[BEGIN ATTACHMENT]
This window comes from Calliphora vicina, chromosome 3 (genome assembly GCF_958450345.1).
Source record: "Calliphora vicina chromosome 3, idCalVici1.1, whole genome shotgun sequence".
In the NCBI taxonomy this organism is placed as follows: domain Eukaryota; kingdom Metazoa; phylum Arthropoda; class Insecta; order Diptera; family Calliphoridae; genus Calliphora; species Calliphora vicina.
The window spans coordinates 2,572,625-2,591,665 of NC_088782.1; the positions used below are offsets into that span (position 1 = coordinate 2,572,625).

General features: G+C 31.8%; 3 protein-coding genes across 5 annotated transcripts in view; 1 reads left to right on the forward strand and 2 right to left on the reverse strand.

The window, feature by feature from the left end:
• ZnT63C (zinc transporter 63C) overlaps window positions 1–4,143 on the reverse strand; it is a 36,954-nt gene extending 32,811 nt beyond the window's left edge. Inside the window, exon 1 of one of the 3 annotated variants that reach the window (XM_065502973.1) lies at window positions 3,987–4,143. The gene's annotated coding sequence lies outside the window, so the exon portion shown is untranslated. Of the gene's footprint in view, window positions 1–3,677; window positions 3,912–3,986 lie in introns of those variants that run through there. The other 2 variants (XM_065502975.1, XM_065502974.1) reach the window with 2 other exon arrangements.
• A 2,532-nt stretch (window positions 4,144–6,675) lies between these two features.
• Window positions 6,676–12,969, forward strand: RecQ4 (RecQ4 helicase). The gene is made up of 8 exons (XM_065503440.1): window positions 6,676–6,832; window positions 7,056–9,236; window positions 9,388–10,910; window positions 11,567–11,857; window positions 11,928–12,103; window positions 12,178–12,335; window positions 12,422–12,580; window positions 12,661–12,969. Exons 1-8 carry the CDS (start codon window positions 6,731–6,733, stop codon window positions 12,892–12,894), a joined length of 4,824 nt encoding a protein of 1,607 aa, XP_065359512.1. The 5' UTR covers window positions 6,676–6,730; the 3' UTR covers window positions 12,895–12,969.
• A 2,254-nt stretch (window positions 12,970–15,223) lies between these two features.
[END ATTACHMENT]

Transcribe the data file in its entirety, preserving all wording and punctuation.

This window comes from Calliphora vicina, chromosome 3 (genome assembly GCF_958450345.1).
Source record: "Calliphora vicina chromosome 3, idCalVici1.1, whole genome shotgun sequence".
In the NCBI taxonomy this organism is placed as follows: domain Eukaryota; kingdom Metazoa; phylum Arthropoda; class Insecta; order Diptera; family Calliphoridae; genus Calliphora; species Calliphora vicina.
The window spans coordinates 2,572,625-2,591,665 of NC_088782.1; the positions used below are offsets into that span (position 1 = coordinate 2,572,625).

General features: G+C 31.8%; 3 protein-coding genes across 5 annotated transcripts in view; 1 reads left to right on the forward strand and 2 right to left on the reverse strand.

The window, feature by feature from the left end:
• ZnT63C (zinc transporter 63C) overlaps window positions 1–4,143 on the reverse strand; it is a 36,954-nt gene extending 32,811 nt beyond the window's left edge. Inside the window, exon 1 of one of the 3 annotated variants that reach the window (XM_065502973.1) lies at window positions 3,987–4,143. The gene's annotated coding sequence lies outside the window, so the exon portion shown is untranslated. Of the gene's footprint in view, window positions 1–3,677; window positions 3,912–3,986 lie in introns of those variants that run through there. The other 2 variants (XM_065502975.1, XM_065502974.1) reach the window with 2 other exon arrangements.
• A 2,532-nt stretch (window positions 4,144–6,675) lies between these two features.
• Window positions 6,676–12,969, forward strand: RecQ4 (RecQ4 helicase). The gene is made up of 8 exons (XM_065503440.1): window positions 6,676–6,832; window positions 7,056–9,236; window positions 9,388–10,910; window positions 11,567–11,857; window positions 11,928–12,103; window positions 12,178–12,335; window positions 12,422–12,580; window positions 12,661–12,969. Exons 1-8 carry the CDS (start codon window positions 6,731–6,733, stop codon window positions 12,892–12,894), a joined length of 4,824 nt encoding a protein of 1,607 aa, XP_065359512.1. The 5' UTR covers window positions 6,676–6,730; the 3' UTR covers window positions 12,895–12,969.
• A 2,254-nt stretch (window positions 12,970–15,223) lies between these two features.